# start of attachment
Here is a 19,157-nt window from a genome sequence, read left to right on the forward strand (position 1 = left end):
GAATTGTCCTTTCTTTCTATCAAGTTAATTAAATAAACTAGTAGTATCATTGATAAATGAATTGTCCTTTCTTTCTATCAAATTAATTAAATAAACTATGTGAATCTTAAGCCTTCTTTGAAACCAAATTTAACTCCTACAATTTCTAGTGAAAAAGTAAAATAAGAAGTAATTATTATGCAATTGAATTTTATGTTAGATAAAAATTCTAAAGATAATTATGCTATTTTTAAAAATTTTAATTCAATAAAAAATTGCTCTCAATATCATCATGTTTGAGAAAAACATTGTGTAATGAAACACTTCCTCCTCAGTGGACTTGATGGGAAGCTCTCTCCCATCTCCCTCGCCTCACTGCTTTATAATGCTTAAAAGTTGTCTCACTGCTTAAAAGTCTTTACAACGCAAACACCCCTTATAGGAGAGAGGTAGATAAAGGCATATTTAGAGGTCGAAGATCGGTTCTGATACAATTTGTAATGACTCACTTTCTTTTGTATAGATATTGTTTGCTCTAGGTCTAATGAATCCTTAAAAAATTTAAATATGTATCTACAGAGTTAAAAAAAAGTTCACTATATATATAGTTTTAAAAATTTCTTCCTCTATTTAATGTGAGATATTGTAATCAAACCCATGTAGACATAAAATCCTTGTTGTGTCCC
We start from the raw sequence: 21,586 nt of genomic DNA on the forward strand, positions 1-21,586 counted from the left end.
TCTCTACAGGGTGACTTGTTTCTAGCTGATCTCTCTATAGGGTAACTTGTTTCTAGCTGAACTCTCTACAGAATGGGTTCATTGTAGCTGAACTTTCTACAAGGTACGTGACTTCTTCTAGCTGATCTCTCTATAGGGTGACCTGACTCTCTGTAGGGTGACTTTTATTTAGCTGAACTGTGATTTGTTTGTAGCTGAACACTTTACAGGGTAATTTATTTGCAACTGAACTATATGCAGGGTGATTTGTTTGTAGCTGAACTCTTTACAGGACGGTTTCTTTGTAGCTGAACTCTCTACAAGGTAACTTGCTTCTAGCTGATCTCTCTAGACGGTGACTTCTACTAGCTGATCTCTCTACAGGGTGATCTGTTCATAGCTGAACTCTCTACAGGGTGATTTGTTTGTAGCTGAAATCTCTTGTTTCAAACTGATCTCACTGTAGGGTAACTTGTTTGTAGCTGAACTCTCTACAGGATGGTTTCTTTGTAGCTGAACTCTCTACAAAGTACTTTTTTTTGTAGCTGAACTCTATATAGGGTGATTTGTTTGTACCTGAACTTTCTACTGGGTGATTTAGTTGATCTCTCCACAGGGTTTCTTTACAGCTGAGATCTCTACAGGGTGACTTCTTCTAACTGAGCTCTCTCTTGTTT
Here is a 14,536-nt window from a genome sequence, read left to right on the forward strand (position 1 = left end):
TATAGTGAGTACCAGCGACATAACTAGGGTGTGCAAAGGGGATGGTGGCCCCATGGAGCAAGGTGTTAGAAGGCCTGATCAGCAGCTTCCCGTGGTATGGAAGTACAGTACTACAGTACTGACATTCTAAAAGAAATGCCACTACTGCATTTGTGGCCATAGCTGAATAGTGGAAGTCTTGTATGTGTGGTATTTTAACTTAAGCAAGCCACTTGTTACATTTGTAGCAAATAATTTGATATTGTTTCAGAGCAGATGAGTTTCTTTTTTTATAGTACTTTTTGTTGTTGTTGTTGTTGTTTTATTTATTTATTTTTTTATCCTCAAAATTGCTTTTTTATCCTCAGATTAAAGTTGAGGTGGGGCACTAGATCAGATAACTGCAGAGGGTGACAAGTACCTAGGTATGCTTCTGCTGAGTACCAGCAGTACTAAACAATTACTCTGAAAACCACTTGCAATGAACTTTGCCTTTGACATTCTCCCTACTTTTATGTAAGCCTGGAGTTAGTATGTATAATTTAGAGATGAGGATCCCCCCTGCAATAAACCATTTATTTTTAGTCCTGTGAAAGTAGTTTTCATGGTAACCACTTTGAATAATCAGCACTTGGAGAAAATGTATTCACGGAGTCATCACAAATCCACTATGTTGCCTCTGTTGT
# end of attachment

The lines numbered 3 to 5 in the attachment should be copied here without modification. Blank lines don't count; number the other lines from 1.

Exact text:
We start from the raw sequence: 21,586 nt of genomic DNA on the forward strand, positions 1-21,586 counted from the left end.
TCTCTACAGGGTGACTTGTTTCTAGCTGATCTCTCTATAGGGTAACTTGTTTCTAGCTGAACTCTCTACAGAATGGGTTCATTGTAGCTGAACTTTCTACAAGGTACGTGACTTCTTCTAGCTGATCTCTCTATAGGGTGACCTGACTCTCTGTAGGGTGACTTTTATTTAGCTGAACTGTGATTTGTTTGTAGCTGAACACTTTACAGGGTAATTTATTTGCAACTGAACTATATGCAGGGTGATTTGTTTGTAGCTGAACTCTTTACAGGACGGTTTCTTTGTAGCTGAACTCTCTACAAGGTAACTTGCTTCTAGCTGATCTCTCTAGACGGTGACTTCTACTAGCTGATCTCTCTACAGGGTGATCTGTTCATAGCTGAACTCTCTACAGGGTGATTTGTTTGTAGCTGAAATCTCTTGTTTCAAACTGATCTCACTGTAGGGTAACTTGTTTGTAGCTGAACTCTCTACAGGATGGTTTCTTTGTAGCTGAACTCTCTACAAAGTACTTTTTTTTGTAGCTGAACTCTATATAGGGTGATTTGTTTGTACCTGAACTTTCTACTGGGTGATTTAGTTGATCTCTCCACAGGGTTTCTTTACAGCTGAGATCTCTACAGGGTGACTTCTTCTAACTGAGCTCTCTCTTGTTT
Here is a 14,536-nt window from a genome sequence, read left to right on the forward strand (position 1 = left end):